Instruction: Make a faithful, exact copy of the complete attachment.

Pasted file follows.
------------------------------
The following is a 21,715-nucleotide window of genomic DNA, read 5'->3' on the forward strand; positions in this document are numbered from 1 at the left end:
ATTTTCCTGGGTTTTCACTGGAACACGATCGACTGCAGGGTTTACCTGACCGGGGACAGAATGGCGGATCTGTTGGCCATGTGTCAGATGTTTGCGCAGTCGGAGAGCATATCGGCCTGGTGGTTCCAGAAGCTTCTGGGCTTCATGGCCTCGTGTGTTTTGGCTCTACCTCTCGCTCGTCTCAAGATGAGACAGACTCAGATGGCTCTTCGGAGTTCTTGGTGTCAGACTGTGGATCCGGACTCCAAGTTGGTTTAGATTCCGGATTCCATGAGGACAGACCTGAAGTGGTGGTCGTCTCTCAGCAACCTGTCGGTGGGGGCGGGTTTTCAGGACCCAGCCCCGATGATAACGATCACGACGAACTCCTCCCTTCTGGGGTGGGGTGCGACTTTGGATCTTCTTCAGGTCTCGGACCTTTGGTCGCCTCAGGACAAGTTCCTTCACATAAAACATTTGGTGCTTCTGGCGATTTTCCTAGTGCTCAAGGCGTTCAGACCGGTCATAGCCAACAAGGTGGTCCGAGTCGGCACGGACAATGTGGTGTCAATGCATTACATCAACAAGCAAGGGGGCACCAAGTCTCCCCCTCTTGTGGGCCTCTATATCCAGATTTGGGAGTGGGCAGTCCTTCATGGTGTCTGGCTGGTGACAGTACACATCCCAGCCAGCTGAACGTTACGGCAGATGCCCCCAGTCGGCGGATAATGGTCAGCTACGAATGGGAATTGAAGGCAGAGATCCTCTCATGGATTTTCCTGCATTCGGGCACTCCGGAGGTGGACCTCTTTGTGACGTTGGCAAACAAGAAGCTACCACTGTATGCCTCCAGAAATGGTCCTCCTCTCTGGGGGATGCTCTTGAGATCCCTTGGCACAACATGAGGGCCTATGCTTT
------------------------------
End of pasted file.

The following is a 21,715-nucleotide window of genomic DNA, read 5'->3' on the forward strand; positions in this document are numbered from 1 at the left end:
ATTTTCCTGGGTTTTCACTGGAACACGATCGACTGCAGGGTTTACCTGACCGGGGACAGAATGGCGGATCTGTTGGCCATGTGTCAGATGTTTGCGCAGTCGGAGAGCATATCGGCCTGGTGGTTCCAGAAGCTTCTGGGCTTCATGGCCTCGTGTGTTTTGGCTCTACCTCTCGCTCGTCTCAAGATGAGACAGACTCAGATGGCTCTTCGGAGTTCTTGGTGTCAGACTGTGGATCCGGACTCCAAGTTGGTTTAGATTCCGGATTCCATGAGGACAGACCTGAAGTGGTGGTCGTCTCTCAGCAACCTGTCGGTGGGGGCGGGTTTTCAGGACCCAGCCCCGATGATAACGATCACGACGAACTCCTCCCTTCTGGGGTGGGGTGCGACTTTGGATCTTCTTCAGGTCTCGGACCTTTGGTCGCCTCAGGACAAGTTCCTTCACATAAAACATTTGGTGCTTCTGGCGATTTTCCTAGTGCTCAAGGCGTTCAGACCGGTCATAGCCAACAAGGTGGTCCGAGTCGGCACGGACAATGTGGTGTCAATGCATTACATCAACAAGCAAGGGGGCACCAAGTCTCCCCCTCTTGTGGGCCTCTATATCCAGATTTGGGAGTGGGCAGTCCTTCATGGTGTCTGGCTGGTGACAGTACACATCCCAGCCAGCTGAACGTTACGGCAGATGCCCCCAGTCGGCGGATAATGGTCAGCTACGAATGGGAATTGAAGGCAGAGATCCTCTCATGGATTTTCCTGCATTCGGGCACTCCGGAGGTGGACCTCTTTGTGACGTTGGCAAACAAGAAGCTACCACTGTATGCCTCCAGAAATGGTCCTCCTCTCTGGGGGATGCTCTTGAGATCCCTTGGCACAACATGAGGGCCTATGCTTT